As parents today, we are overly busy, sometimes frazzled, and we struggle to find balance. How do we meet our children’s needs, our family’s needs, and still find time to meet our own needs? Let’s be real: it’s hard to find balance.
When my oldest son was a baby – almost 16 years ago now – I did not know how to make time for myself. Perhaps that is part of the learning curve of becoming a mother. Perhaps it is a natural progression that parenthood envelopes us for a little while. But as time passes, and babies get older, we do have to make time for ourselves in order to meet the needs of our family. Here are some ideas to fit CrossFit into your busy parenting life:
1) Work out with your baby
Because little babies need to be close to a caregiver and because they have immediate needs, one easy solution is to get your workout in *with* your baby. Wrap baby up in a sling, put baby on your back in a backpack (Ruck hike!), or, once the baby is old enough, use the jogger. When your baby gets hungry, it is easy to stop to nurse or feed…take a quick break and you can get right back to your WOD. Both your needs and your baby’s needs get met – it’s a win-win. And you can consider your walk, hike, run, or bike ride an RX+ workout with the added weight of the baby! You can also workout with your baby close by. Depending on your box and depending on your baby (you know your baby best!), you can bring your baby with you to the WOD, keeping them close by in their carrier or secure seat. You can do a “travel WOD” at home while baby is sleeping. And last but not least, you and your partner can take turns getting your WOD on – my husband and I called this the “high five” phase of parenthood. He worked out early in the morning, and then when he walked in the door at night, and I gave him a “high five” on my way out to the gym.
2) Work out with your children
It is important to model our active lifestyle in front of our children! Yes, it might take longer to do that hike with a strong-willed 4 year-old who wants to do things by himself …. yes, your shoulders might get tired from carrying them when they get tired …. yes, you might need to take more breaks when you go on a family bike ride together. But teaching your children by example – teaching them to love what you love – is worth it. One thing that worked well for our family was to take a bike ride to the local park, and then get our workout in at the park while the kids played.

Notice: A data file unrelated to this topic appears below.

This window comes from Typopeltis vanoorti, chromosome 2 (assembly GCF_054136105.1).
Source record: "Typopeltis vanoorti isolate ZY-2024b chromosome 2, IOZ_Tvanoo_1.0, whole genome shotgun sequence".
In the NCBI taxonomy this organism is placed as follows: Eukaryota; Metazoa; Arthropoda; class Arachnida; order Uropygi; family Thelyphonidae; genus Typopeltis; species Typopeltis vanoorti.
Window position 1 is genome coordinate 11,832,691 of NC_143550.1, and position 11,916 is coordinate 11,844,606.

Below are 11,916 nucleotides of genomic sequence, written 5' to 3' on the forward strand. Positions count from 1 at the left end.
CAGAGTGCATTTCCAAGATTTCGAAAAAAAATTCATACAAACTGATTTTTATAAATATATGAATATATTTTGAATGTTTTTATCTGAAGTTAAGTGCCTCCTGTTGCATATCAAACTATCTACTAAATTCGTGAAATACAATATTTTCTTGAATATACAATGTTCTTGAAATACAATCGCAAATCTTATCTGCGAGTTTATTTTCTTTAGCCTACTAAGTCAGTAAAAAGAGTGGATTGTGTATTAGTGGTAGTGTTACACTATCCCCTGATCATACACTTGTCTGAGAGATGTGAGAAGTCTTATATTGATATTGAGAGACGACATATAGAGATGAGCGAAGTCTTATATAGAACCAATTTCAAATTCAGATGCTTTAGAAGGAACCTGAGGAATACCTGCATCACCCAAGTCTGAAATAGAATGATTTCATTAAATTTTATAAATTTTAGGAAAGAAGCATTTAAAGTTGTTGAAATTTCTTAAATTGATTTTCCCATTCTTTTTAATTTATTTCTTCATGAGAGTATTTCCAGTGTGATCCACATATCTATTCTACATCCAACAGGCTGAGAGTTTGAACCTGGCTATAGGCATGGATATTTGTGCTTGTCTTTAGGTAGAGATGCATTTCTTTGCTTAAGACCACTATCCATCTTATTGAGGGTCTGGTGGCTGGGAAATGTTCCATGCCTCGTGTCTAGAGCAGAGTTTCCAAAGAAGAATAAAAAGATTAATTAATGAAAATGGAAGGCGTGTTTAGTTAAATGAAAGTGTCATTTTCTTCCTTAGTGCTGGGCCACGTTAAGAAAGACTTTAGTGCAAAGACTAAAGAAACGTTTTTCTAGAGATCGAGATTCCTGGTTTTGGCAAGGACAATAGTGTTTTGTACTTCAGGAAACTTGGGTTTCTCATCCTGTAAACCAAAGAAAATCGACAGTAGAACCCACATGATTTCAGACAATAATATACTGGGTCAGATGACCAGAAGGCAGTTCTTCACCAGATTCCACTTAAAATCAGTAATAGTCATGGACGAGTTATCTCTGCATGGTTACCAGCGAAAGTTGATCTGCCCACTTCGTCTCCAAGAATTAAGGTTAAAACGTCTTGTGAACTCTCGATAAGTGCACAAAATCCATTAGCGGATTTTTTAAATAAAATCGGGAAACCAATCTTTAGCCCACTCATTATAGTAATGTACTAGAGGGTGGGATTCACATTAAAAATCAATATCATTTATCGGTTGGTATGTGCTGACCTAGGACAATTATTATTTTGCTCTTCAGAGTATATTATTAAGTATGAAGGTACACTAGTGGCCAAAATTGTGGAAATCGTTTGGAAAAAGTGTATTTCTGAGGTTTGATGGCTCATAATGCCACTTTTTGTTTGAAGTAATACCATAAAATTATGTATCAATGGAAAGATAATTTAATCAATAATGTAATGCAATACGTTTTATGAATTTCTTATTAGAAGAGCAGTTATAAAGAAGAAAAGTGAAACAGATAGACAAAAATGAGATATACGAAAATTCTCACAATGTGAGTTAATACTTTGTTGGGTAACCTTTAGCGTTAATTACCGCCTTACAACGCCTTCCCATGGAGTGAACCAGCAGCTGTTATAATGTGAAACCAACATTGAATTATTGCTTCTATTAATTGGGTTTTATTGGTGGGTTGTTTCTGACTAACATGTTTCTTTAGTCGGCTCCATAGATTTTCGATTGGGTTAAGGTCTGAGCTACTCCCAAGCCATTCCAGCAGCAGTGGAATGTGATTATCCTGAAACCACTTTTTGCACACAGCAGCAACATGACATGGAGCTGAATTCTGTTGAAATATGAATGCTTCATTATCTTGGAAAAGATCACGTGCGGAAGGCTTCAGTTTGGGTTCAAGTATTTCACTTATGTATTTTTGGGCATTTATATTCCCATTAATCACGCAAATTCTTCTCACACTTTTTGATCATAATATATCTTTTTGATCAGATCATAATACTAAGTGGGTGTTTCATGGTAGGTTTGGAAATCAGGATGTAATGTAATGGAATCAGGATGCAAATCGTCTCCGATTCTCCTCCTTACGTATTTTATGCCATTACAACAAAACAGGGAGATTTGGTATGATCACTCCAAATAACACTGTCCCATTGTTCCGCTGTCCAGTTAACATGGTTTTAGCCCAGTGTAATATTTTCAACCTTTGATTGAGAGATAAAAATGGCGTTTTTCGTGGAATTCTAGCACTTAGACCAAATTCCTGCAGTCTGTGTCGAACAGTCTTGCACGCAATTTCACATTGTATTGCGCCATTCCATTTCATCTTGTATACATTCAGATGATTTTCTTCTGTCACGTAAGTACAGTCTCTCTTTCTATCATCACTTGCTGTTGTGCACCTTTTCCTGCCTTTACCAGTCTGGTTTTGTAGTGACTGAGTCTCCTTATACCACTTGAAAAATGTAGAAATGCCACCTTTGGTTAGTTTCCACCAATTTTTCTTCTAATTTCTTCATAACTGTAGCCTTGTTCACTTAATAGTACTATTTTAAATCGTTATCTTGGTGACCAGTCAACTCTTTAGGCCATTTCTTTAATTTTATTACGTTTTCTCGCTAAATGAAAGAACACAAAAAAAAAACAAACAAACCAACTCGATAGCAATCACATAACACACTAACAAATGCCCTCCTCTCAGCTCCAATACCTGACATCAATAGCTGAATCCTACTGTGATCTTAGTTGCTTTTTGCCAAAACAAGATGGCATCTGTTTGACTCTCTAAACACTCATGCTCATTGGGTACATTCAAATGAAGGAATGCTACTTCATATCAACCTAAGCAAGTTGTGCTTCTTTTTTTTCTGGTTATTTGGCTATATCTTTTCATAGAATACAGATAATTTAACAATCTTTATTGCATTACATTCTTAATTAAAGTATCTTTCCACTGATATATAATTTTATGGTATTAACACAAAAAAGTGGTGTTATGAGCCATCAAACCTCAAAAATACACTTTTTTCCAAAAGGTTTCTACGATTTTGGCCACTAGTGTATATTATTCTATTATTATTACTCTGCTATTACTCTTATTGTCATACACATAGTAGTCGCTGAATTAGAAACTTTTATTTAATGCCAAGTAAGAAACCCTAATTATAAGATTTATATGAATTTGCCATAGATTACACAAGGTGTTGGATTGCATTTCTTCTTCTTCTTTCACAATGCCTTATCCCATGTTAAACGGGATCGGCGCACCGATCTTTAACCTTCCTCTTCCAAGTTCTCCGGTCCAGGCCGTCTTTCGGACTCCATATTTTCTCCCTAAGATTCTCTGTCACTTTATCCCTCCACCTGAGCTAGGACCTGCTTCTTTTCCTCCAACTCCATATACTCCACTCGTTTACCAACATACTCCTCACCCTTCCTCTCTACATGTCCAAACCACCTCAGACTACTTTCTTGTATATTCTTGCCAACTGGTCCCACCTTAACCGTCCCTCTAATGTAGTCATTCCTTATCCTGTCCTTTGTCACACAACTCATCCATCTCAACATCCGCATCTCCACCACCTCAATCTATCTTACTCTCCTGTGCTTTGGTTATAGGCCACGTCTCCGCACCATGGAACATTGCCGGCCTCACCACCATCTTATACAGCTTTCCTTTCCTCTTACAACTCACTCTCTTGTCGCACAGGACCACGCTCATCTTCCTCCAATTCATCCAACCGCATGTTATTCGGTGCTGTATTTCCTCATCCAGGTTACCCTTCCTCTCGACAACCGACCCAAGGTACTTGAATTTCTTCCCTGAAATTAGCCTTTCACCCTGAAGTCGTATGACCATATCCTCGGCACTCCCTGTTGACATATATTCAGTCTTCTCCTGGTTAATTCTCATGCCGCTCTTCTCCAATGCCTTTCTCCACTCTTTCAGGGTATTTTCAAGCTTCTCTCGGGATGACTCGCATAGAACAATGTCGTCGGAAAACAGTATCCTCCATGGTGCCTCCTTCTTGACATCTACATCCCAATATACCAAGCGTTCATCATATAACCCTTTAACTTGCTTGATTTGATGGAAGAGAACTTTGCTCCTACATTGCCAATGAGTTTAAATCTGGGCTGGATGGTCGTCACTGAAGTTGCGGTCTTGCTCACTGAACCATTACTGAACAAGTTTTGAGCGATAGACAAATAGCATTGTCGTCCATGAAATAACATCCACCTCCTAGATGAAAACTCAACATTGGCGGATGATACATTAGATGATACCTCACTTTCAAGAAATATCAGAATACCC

3) Be willing to wake up early
To get a workout in by yourself, you may have to be willing to wake up early to get a WOD in before work and before the rest of the family wakes up. How do you do this? First of all, think of how wonderful it will feel – how accomplished you will feel – to have your WOD done before breakfast. Picture the result in your mind. Then, tell your partner and your WOD-buddies your plan, to hold yourself accountable. At night, set out your workout clothes and shoes. Set out an easily digested pre-workout meal, ready to go for the morning, as well as a post-workout recovery, ready to take with you. Set your alarm. And PRESTO! You are all set to get yourself out the door.
4) Or, be willing to take the late shift
It can be difficult to get yourself out the door for a WOD after work, or after a long day of parenting. But as CrossFit has taught you, “difficult” doesn’t mean it can’t be done! Take a similar approach to the early morning workout: tell your plans to your partner and your friends, to hold yourself accountable. Have the clothes ready to go in your workout bag. Have a nutrition plan in place – make sure to eat a meal or snack 1-2 hours before WOD time, and be sure to have a recovery shake in the car ready to go. You’ve got this!
5) Teach them well
The pinnacle of balance could possibly be found by bringing your children into the lifestyle with you! Imagine if they could understand what you are saying when you say “no-rep”, “toes to bar”, or “box jump”? Imagine if they were the ones to encourage you to get out the door? Teach them – show them – bring them with you when it makes sense. If you sign up for a local competition, make sure that they come to cheer for you…and spend some time prepping them for what they will see there. Hopefully these are future CrossFitters in the making – or athletes of a more specialized nature – but either way, it’s good to teach them about what you do.
In conclusion, there are many ways to balance parenting and CrossFit. Along with the ideas in the post, it’s always good to ask other parents how they find balance. And be willing to share what has worked for you! As my children have gotten older, I have developed an the “airplane oxygen mask” theory: as a parent, you have to put your own oxygen mask on FIRST, so that you can take care of your children. The Box may not be all there is to life – but it can be an important part of life. It is an important part of having the energy and capacity to meet the needs of your family, and it is certainly is an important part of teaching your children to be active, healthy, and to meet their own needs!
About the author: Coach Molly is CF-L1, as well as a volunteer breastfeeding counselor with a local support group. She has 3 children, who are now 15, 12, and 10 years old.